Sustainable agriculture practices and systems in India (2021) – key statistics

  • Agroforestry and system of rice intensification (SRI) are the most popular among researchers studying the impact of SAPSs on economic, environmental, and social outcomes. Evidence for the impact of practices such as biodynamic agriculture, permaculture and floating farming are either very limited or non-existent.
  • The existing literature critically lacks long-term assessments of SAPSs across all three sustainability dimensions (economic, environmental and social). Other research limitations include a research gap concerning landscape, regional or agroecological-zone level assessments and a relative lack of focus on evaluation criteria such as biodiversity, health and gender.
  • The budget outlay for the National Mission for Sustainable Agriculture (NMSA) is only 0.8 per cent of the Ministry of Agriculture and Farmers’ Welfare’s total budget - INR 142,000 crore (excluding INR 71,309 crore spent annually on fertiliser subsidies by the Centre).
  • Eight of the 16 practices identified by the study receive some budgetary support under various central government schemes. Of these, organic farming has received the most policy attention as Indian states, too, have formulated exclusive organic farming policies. 
  • Most Civil Society Organisations (CSOs) involved in SAPSs were active in Maharashtra, Rajasthan and Madhya Pradesh. Organic farming, natural farming and vermicomposting get the most interest from CSOs.

Key Emerging Themes in India’s Sustainable Agriculture

  • The role of knowledge: Most SAPSs are knowledge-intensive and successful adoption require knowledge exchange and capacity building among farmers.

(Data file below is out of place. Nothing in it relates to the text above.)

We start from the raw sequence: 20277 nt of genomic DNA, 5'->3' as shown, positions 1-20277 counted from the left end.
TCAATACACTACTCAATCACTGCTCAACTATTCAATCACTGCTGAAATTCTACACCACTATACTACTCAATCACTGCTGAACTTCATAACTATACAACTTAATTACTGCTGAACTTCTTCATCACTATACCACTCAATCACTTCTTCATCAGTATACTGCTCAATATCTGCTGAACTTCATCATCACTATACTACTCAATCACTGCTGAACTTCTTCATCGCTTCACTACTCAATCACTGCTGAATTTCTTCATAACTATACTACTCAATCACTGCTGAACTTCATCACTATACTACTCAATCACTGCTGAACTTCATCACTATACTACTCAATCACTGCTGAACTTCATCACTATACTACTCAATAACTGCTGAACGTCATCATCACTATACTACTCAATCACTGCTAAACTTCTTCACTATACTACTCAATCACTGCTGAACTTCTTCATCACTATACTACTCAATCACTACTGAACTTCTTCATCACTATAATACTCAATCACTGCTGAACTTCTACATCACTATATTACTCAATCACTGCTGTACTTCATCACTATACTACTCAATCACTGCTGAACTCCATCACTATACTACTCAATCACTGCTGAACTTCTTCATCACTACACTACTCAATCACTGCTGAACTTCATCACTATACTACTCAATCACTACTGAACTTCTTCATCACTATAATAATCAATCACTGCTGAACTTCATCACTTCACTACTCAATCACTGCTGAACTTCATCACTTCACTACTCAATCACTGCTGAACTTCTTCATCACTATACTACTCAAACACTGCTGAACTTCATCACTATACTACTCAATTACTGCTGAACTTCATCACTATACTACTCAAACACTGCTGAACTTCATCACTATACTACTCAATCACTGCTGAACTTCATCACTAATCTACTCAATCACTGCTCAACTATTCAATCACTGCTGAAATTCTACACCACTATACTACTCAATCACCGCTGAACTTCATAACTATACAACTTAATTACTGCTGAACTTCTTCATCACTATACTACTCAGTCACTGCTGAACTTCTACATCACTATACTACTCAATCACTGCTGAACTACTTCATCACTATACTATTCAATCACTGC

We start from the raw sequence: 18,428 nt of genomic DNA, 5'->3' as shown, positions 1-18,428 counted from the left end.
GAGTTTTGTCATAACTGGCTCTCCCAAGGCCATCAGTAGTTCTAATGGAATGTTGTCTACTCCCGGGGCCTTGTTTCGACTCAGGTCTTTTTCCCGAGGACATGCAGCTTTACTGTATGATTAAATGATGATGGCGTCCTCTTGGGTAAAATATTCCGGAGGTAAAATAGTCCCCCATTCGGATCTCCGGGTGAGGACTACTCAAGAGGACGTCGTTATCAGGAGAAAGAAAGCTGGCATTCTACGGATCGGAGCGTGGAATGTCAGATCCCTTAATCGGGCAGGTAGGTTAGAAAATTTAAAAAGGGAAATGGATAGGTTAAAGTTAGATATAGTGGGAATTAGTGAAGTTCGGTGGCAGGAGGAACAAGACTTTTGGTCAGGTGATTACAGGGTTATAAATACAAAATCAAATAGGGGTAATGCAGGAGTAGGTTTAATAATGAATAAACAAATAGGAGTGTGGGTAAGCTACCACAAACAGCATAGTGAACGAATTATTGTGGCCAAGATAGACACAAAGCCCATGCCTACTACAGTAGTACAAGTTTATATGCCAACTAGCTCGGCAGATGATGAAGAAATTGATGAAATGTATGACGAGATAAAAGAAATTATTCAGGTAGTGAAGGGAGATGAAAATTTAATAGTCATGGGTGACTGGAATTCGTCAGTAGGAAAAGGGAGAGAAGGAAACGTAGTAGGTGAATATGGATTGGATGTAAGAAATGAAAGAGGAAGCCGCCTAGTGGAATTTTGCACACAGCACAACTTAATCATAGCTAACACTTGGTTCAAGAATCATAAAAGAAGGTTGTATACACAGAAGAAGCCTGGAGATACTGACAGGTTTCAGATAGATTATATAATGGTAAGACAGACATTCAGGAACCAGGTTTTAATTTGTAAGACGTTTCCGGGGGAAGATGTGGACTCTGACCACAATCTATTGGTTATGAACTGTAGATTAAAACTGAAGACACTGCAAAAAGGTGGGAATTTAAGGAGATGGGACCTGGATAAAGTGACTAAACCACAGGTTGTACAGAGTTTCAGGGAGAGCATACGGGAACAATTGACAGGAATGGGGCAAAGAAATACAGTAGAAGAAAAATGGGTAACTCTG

• The reliance on farm labour: Since SAPSs are niche, the mechanisation for various input preparations, weed removal, or even harvesting in a mixed cropping field is not mainstream yet. Hence, SAPs are labour-intensive, which may hinder their adoption by medium to large farmers.
  • Motivation: The negative long-term impacts of conventional agriculture are pushing farmers to search for alternatives. Further, farmers in resource-constrained environments who do not use significant external inputs are also willing to make the incremental shift to SAPSs.
  • Role in food and nutrition securitySAPSs improve farmers’ food security by diversifying their food and income sources. They also enhance nutrition security for families subsisting on agriculture. However, both these aspects call for further research.

Key Recommendations

  • The scale-up could start with rainfed areas, as they are already practising low-resource agriculture, have low productivities, and primarily stand to gain from the transition.
  • Restructure government support to farmers by aligning incentives towards resource conservation and by rewarding outcomes such as total farm productivity or enhanced ecosystem services rather than just outputs such as yields.